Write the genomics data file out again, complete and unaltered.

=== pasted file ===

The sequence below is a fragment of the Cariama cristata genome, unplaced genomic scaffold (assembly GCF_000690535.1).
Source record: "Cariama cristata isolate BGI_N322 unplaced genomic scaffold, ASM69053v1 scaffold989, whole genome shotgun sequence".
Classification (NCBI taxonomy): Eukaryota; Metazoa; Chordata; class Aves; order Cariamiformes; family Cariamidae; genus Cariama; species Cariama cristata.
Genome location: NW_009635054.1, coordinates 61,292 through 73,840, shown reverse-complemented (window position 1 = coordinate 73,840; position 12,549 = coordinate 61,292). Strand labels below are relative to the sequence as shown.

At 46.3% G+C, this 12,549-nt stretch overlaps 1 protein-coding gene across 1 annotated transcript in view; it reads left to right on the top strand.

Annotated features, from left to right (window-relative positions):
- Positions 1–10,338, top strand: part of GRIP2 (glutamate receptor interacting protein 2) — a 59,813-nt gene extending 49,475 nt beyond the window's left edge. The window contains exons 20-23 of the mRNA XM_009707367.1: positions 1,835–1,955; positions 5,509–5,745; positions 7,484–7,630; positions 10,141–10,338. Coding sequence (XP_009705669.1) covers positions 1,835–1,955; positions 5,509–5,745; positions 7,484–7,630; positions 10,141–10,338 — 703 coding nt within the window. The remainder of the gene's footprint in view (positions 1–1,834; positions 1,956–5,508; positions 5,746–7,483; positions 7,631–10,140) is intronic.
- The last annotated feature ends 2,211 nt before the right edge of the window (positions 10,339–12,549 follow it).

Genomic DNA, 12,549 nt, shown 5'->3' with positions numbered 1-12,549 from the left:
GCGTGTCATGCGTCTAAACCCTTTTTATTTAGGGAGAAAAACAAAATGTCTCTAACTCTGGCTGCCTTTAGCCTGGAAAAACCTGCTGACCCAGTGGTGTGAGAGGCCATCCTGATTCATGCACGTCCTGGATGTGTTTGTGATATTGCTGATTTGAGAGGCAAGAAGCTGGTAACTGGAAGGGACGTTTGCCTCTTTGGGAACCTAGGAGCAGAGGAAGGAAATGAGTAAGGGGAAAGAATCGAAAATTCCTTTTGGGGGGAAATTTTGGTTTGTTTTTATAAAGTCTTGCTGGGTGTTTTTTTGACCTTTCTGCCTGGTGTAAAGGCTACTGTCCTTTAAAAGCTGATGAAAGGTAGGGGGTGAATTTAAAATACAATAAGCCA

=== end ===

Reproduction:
The sequence below is a fragment of the Cariama cristata genome, unplaced genomic scaffold (assembly GCF_000690535.1).
Source record: "Cariama cristata isolate BGI_N322 unplaced genomic scaffold, ASM69053v1 scaffold989, whole genome shotgun sequence".
Classification (NCBI taxonomy): Eukaryota; Metazoa; Chordata; class Aves; order Cariamiformes; family Cariamidae; genus Cariama; species Cariama cristata.
Genome location: NW_009635054.1, coordinates 61,292 through 73,840, shown reverse-complemented (window position 1 = coordinate 73,840; position 12,549 = coordinate 61,292). Strand labels below are relative to the sequence as shown.

At 46.3% G+C, this 12,549-nt stretch overlaps 1 protein-coding gene across 1 annotated transcript in view; it reads left to right on the top strand.

Annotated features, from left to right (window-relative positions):
- Positions 1–10,338, top strand: part of GRIP2 (glutamate receptor interacting protein 2) — a 59,813-nt gene extending 49,475 nt beyond the window's left edge. The window contains exons 20-23 of the mRNA XM_009707367.1: positions 1,835–1,955; positions 5,509–5,745; positions 7,484–7,630; positions 10,141–10,338. Coding sequence (XP_009705669.1) covers positions 1,835–1,955; positions 5,509–5,745; positions 7,484–7,630; positions 10,141–10,338 — 703 coding nt within the window. The remainder of the gene's footprint in view (positions 1–1,834; positions 1,956–5,508; positions 5,746–7,483; positions 7,631–10,140) is intronic.
- The last annotated feature ends 2,211 nt before the right edge of the window (positions 10,339–12,549 follow it).

Genomic DNA, 12,549 nt, shown 5'->3' with positions numbered 1-12,549 from the left:
GCGTGTCATGCGTCTAAACCCTTTTTATTTAGGGAGAAAAACAAAATGTCTCTAACTCTGGCTGCCTTTAGCCTGGAAAAACCTGCTGACCCAGTGGTGTGAGAGGCCATCCTGATTCATGCACGTCCTGGATGTGTTTGTGATATTGCTGATTTGAGAGGCAAGAAGCTGGTAACTGGAAGGGACGTTTGCCTCTTTGGGAACCTAGGAGCAGAGGAAGGAAATGAGTAAGGGGAAAGAATCGAAAATTCCTTTTGGGGGGAAATTTTGGTTTGTTTTTATAAAGTCTTGCTGGGTGTTTTTTTGACCTTTCTGCCTGGTGTAAAGGCTACTGTCCTTTAAAAGCTGATGAAAGGTAGGGGGTGAATTTAAAATACAATAAGCCA